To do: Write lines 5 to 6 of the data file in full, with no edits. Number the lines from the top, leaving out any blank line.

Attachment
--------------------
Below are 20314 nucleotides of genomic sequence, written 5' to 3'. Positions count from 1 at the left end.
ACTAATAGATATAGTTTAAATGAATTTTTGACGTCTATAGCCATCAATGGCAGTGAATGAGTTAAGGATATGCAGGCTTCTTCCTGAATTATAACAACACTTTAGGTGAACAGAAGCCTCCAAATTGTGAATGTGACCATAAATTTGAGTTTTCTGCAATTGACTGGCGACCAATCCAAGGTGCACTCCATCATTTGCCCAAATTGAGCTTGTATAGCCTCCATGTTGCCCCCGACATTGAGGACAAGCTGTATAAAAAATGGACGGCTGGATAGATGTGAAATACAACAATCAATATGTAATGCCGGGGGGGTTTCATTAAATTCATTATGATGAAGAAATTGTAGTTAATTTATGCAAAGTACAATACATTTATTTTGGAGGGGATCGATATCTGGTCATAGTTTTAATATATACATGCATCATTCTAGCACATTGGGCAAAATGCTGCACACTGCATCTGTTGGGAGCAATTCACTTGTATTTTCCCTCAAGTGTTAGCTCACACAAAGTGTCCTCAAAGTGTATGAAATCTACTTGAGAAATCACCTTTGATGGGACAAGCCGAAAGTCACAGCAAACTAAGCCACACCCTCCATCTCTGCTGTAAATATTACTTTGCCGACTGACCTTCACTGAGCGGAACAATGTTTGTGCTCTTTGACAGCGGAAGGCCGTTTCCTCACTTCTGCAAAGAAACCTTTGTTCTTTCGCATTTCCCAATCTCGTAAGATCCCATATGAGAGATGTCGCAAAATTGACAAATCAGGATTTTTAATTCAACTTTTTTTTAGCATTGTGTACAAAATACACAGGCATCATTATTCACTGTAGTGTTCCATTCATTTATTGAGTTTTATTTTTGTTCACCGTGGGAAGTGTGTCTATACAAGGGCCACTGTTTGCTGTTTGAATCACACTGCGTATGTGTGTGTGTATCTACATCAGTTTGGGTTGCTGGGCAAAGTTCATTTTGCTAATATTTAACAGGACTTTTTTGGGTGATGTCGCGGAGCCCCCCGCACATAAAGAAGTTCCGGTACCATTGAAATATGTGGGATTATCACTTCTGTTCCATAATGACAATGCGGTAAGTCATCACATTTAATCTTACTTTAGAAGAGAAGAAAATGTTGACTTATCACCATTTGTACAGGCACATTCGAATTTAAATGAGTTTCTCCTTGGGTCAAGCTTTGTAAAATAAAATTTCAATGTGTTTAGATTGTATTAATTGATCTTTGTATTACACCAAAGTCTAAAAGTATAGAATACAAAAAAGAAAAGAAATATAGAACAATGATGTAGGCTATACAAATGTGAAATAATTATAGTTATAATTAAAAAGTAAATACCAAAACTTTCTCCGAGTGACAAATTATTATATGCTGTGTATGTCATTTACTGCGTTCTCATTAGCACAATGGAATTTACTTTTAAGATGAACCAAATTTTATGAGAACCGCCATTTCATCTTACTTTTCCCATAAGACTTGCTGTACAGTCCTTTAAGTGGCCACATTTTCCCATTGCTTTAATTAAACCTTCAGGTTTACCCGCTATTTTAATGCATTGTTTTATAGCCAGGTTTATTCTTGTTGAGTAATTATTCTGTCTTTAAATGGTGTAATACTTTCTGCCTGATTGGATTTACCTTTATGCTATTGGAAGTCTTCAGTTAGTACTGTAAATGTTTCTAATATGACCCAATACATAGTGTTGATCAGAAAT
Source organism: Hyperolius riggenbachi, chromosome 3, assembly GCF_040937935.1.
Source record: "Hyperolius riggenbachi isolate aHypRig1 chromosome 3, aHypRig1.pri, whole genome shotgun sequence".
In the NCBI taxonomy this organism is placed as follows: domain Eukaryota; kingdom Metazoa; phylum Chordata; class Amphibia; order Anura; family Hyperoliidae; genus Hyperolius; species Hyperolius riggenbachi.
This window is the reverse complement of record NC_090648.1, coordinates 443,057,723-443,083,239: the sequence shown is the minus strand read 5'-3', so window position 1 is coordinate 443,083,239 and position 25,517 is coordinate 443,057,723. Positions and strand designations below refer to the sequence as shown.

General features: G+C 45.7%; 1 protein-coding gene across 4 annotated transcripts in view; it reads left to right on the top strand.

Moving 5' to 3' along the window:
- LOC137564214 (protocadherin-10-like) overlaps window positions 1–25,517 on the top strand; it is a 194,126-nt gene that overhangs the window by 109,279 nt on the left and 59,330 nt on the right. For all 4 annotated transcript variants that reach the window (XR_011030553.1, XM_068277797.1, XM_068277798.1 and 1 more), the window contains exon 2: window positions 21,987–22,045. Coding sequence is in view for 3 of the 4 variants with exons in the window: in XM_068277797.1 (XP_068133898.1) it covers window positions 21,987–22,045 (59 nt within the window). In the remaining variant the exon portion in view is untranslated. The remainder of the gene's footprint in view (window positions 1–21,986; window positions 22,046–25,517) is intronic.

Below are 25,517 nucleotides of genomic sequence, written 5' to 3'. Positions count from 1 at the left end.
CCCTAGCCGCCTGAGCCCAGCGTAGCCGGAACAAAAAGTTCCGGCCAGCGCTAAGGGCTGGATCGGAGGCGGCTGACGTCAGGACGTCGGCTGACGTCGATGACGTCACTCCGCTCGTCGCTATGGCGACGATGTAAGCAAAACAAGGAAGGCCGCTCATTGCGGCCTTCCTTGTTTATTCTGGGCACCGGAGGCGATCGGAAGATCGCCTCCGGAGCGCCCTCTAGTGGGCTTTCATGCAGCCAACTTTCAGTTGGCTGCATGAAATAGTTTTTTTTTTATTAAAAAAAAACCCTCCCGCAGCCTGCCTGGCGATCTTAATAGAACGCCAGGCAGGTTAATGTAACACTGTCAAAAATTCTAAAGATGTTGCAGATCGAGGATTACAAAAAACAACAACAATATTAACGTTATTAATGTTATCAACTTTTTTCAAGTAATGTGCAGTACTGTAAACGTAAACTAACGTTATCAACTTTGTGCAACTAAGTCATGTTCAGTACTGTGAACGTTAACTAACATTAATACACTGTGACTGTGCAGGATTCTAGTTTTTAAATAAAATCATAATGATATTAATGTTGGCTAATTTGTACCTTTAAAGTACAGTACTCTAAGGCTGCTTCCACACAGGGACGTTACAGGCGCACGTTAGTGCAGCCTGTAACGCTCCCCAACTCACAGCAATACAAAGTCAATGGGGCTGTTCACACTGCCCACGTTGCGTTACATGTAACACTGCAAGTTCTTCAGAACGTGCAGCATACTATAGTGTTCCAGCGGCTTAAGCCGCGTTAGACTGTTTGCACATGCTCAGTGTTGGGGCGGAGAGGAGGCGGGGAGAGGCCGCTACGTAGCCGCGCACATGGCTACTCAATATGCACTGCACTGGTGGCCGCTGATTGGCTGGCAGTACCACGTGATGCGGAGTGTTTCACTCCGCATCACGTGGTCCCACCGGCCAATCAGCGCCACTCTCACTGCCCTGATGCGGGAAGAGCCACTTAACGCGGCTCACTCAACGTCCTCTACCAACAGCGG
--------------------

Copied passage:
In the NCBI taxonomy this organism is placed as follows: domain Eukaryota; kingdom Metazoa; phylum Chordata; class Amphibia; order Anura; family Hyperoliidae; genus Hyperolius; species Hyperolius riggenbachi.
This window is the reverse complement of record NC_090648.1, coordinates 443,057,723-443,083,239: the sequence shown is the minus strand read 5'-3', so window position 1 is coordinate 443,083,239 and position 25,517 is coordinate 443,057,723. Positions and strand designations below refer to the sequence as shown.